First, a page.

Abacus | Comment |
---|---|
ABCDEFGHIJKLM | |
4567890123 | Entering radicand starting in CD (first group) |
2 | First root digit in B |
-4 | Subtract square of B from first group |
2 567890123 | Null remainder |
4 567890123 | Doubling B. Appending next group (56)to remainder |
41 567890123 | 5/4≈1, try 1 as next root digit |
-4 | Continue division by 41, subtract 1✕41 from EF |
-1 | |
41 157890123 | 15 as remainder |
42 157890123 | Double second root digit |
42 157890123 | Append next group (78) |
423157890123 | 157/42≈3, try 3 as next root digit |
-12 | Continue division by 423, subtract 3✕423 from E-H |
-06 | |
-09 | |
423 30990123 | 309 as remainder |
426 30990123 | Double third root digit |
426 30990123 | Append next group (90) |
etc. |
As can be seen, twice the root grows to the left of the abacus to the detriment of the radicand / remainder and the groups of two figures still unused. This is contrary to what happens with the rest of the elementary operations on the abacus, where the result sought replaces the operand (or one of them). For this reason, the traditionally preferred method for obtaining square roots seems to have been the following, where we will see the root appear directly on the abacus, not its double .
Preparing the dividend edit
Starting again with
dividing by 2
This modified expression will allow us to directly obtain the square root in the abacus following practically the same procedure as above with only keeping half-remainders on our instrument. Here, with square roots, the change is almost trivial, but it will be more important when dealing with cube roots. As can be seen in the above expression, neglecting the term we obtain a guess of by simply dividing the extended half-remainder by the previous root (in fact ). After that, we need again:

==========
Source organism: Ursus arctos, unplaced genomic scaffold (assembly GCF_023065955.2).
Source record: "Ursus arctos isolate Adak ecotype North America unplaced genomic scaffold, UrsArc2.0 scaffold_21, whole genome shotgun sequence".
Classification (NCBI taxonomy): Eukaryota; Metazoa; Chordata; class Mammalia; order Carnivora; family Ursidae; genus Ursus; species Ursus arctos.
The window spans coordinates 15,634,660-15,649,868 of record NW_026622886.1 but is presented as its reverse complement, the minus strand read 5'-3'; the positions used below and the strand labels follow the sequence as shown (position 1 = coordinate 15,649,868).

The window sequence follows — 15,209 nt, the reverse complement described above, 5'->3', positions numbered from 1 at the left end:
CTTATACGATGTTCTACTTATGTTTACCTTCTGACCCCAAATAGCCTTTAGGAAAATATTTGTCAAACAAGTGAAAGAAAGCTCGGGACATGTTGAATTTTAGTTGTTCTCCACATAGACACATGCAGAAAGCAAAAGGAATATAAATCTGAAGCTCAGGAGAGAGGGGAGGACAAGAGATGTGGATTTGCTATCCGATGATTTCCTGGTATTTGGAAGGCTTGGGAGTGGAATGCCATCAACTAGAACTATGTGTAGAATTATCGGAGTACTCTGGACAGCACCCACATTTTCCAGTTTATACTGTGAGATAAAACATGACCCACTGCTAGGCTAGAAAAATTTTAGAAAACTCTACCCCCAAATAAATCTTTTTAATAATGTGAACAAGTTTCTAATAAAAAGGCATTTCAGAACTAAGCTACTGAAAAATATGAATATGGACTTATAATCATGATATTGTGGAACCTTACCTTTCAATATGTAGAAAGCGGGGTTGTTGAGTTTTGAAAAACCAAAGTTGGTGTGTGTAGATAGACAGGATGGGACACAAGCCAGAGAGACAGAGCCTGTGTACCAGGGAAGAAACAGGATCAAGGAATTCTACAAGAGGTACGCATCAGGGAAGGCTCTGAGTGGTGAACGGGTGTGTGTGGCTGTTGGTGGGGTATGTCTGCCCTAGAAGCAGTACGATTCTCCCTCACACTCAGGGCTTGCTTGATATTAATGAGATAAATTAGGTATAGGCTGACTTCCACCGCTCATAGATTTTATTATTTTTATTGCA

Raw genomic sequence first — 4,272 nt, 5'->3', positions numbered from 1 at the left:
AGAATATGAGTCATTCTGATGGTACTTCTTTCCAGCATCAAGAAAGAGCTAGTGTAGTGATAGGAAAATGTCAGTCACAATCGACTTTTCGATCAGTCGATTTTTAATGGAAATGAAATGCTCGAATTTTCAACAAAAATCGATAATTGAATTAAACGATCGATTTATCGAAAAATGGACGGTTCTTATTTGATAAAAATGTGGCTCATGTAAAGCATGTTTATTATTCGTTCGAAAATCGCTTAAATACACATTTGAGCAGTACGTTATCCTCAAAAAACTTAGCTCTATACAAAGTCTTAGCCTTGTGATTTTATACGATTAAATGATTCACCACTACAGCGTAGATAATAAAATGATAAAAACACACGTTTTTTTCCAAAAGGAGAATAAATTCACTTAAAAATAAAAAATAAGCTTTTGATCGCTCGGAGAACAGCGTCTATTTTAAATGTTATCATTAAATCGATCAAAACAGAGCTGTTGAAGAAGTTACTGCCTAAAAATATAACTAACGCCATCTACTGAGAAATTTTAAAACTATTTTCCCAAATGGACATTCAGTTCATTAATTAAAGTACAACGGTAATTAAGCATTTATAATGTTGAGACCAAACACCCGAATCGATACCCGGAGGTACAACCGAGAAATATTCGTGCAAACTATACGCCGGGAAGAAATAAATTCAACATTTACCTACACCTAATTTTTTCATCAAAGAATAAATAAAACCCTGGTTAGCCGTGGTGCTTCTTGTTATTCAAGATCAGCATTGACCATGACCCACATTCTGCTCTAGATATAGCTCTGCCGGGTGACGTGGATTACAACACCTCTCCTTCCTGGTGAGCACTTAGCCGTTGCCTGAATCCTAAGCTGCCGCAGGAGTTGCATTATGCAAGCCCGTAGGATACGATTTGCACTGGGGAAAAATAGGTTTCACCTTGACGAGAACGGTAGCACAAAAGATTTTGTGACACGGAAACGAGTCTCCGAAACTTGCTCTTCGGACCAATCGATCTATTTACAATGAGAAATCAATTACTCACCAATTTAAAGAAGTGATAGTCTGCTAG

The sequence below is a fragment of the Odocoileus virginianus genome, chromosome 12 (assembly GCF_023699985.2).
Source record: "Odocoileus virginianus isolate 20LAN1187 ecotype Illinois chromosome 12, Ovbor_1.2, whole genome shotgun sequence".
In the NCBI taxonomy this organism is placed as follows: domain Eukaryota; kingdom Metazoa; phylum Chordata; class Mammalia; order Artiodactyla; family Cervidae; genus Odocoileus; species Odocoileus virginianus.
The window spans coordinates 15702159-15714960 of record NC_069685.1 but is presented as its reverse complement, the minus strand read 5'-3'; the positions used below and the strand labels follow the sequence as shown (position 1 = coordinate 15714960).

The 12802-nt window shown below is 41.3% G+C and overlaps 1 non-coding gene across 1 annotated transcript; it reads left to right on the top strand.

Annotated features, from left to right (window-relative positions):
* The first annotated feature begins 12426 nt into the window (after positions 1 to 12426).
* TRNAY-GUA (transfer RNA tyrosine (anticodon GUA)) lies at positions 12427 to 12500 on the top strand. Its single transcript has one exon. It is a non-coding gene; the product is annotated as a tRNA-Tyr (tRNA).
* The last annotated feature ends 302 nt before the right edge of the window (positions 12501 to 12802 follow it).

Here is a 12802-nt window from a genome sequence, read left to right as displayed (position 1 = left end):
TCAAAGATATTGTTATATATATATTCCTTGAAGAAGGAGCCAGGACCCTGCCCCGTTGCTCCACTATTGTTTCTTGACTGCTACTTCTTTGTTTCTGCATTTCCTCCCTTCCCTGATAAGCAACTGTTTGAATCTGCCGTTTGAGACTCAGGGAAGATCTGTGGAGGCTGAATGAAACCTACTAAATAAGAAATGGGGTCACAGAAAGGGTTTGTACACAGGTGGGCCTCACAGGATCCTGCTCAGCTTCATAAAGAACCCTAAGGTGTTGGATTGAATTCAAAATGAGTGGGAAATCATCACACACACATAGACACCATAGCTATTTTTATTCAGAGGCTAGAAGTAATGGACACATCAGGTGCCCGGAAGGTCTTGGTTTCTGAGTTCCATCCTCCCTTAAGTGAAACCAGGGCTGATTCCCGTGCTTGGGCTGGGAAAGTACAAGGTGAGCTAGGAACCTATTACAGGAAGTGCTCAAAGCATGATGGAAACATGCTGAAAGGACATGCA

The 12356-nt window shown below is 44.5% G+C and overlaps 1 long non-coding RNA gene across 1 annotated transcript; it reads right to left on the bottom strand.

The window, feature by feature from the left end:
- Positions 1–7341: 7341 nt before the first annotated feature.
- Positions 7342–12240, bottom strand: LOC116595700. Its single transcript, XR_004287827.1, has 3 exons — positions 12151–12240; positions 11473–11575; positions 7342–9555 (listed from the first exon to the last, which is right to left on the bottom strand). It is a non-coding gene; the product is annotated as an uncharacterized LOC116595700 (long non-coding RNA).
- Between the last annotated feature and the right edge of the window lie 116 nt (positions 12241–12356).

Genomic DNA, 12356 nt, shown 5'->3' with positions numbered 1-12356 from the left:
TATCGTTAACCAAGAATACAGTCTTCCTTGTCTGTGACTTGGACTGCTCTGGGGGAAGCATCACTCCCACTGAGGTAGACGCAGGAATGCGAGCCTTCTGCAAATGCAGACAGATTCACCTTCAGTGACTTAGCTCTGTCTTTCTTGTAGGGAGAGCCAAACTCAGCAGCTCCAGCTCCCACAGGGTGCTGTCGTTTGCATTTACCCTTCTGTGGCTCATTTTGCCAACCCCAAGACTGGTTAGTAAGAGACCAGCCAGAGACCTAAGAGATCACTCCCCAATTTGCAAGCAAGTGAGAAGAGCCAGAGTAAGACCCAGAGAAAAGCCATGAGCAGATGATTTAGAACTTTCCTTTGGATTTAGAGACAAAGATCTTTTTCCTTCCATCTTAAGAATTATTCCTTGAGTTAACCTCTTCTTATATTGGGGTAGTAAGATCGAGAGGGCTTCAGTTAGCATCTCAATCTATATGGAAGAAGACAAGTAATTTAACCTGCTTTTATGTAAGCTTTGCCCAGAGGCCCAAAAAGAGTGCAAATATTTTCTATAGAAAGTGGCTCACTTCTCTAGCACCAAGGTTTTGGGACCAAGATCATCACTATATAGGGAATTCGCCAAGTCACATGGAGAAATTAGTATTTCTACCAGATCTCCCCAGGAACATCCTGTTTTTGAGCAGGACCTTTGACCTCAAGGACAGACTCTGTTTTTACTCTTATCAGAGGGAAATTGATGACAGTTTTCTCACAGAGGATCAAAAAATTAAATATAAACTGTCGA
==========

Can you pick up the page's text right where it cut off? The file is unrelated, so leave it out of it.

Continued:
- Verify that the value thus obtained is correct, or, where appropriate, correct it up or down as needed.
- Obtain the next half-remainder to prepare for the next digit of the root.
This is done by subtracting and from the half remainder, and this makes it convenient to memorize the following table of semi-squares:
1 | 0.5 |
2 | 2 |
3 | 4.5 |
4 | 8 |
5 | 12.5 |
6 | 18 |
7 | 24.5 |
8 | 32 |
9 | 40.5 |
Fortunately, since 2 is a divisor of our base (10), the decimal fractions in the table have a finite expression; which will not happen when we try to extend this procedure to cube roots and we have to deal with thirds of cubes. According to Knott, this makes cube roots a problem that is not well suited to being treated with abacus.
Examples edit
Here three examples are presented, for additional examples please see Further reading and specially External resources below.
Square root of 961 edit
In this example we have two groups of two figures: 09 and 61. The first group informs us that the first digit of the root is 3.
There are two ways to start square roots:
- Aligning the groups to the left of the abacus from column B and using the traditional division to obtain the semi-remainder.
A | B | C | D | E | ||
---|---|---|---|---|---|---|
... | ||||||
0 | 9 | 6 | 1 |
- This is the form used in the old books and also the one used in Murakami's Square root tutor with Kijoho (see below External resources).
Using traditional division Abacus Comment ABCDE 0961 Align the radicand with B 30961 Enter first root digit in A -9 Subtract the square of first root digit (9) 30061 30305 Divide the remainder B-E by 2 (帰除法)
- Aligning the groups to the left of the abacus from column A and using in-situ division, as explained in chapter: Division by powers of two, to obtain the semi-remainder.
A | B | C | D | E | ||
---|---|---|---|---|---|---|
... | ||||||
0 | 9 | 6 | 1 |
- This method is somewhat faster.
Using division in situ Abacus Comment ABCDE 0961 Align the radicand with A -9 Subtract the square of first root digit (9) 0061 0305 Divide in situ the remainder by 2 30305 Enter first root digit in A
From here, the state of the abacus coincides and we can continue:
Abacus | Comment |
---|---|
ABCDE | |
30305 | |
+1 | Divide half-remainder B-E by 3. Revising up B |